To ensure a complete and accurate count of residents nationwide, the Census Bureau on May 1, 2010 will begin Non-Response Follow Up field operations as census takers contact those households that did not mail back completed census questionnaires.
Every 10 years, the U.S. Census Bureau is mandated by the government to count everyone living in the United States. By achieving an accurate count of the U.S. population, census data helps form the basis for many important political, economic, and social decisions that affect our nation and impact our daily lives.
“We need the help and cooperation of every household we visit to answer ten short questions,” said Dwight P. Dean, Detroit Regional Director for the U.S. Census Bureau. “Answering the questions asked by the Enumerators helps every community get its fair share of billions in federal funds and the correct number of political representatives in the U.S. Congress.”
A U.S. Census taker will have a census ID badge that contains a Department of Commerce watermark. The census taker may also be carrying a bag with a Census Bureau logo. If asked, he or she will provide you with photo identification, supervisor contact information and/or the Local Census Office phone number for verification. The 2010 Census only includes the 10 questions found on the 2010 Census form. Census workers will never ask for Social Security numbers, credit card numbers or bank account information. Further, census workers will never ask to enter a home. If census workers are unable to reach a household member in-person, they will also attempt contact by phone to conduct the interview with a household member. Census workers will never attempt to contact individuals by e-mail.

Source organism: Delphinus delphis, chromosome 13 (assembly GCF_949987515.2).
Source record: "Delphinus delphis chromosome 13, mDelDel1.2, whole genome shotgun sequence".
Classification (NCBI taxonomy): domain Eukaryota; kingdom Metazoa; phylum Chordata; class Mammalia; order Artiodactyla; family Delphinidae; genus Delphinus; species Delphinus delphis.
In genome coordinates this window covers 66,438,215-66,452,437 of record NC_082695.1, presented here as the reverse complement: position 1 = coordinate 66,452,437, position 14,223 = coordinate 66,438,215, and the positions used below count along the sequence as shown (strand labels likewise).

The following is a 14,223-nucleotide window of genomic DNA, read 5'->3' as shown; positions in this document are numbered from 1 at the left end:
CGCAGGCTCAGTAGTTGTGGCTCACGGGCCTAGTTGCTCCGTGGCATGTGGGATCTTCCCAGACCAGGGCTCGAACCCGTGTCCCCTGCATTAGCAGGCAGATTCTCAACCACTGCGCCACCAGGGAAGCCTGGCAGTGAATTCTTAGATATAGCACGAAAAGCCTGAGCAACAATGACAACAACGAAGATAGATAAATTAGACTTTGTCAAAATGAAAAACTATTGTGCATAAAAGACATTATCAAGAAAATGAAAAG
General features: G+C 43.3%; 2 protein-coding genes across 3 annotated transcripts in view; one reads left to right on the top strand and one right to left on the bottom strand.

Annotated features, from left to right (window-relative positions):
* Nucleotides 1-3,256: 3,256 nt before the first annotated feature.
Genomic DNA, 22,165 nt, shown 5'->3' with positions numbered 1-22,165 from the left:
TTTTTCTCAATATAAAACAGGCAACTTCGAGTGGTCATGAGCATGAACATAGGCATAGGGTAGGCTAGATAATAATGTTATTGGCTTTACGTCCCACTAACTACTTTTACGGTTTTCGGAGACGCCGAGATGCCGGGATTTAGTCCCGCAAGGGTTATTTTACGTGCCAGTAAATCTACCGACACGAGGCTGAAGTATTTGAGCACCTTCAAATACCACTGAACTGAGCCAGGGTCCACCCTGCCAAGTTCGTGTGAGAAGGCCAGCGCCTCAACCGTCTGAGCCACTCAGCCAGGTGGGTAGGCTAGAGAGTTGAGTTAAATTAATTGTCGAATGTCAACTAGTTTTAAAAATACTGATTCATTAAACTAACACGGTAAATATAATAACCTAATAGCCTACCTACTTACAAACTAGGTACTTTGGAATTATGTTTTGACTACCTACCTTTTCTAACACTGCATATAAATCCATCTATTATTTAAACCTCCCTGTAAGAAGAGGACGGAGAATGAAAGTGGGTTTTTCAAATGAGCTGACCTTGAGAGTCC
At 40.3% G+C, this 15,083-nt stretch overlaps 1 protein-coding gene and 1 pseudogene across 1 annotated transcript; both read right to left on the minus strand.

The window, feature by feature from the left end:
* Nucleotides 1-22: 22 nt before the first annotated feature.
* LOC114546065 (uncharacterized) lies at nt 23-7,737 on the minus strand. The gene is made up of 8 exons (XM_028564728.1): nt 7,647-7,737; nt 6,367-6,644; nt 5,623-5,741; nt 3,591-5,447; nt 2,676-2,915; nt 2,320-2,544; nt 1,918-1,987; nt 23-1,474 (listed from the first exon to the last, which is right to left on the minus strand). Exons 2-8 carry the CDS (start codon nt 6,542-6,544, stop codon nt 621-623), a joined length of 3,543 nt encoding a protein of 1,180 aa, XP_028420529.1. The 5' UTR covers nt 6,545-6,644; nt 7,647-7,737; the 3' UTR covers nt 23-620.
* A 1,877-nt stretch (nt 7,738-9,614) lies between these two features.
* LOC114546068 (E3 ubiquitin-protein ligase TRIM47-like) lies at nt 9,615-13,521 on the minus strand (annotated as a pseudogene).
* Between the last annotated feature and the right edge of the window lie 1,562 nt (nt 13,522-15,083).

Thursday, May 13, 2010
Census Worker at Your Door
The US Census may knock on your door if you did not complete your census forms. Please read the following to know how to tell if that door knocker is really with the census or it is a scam: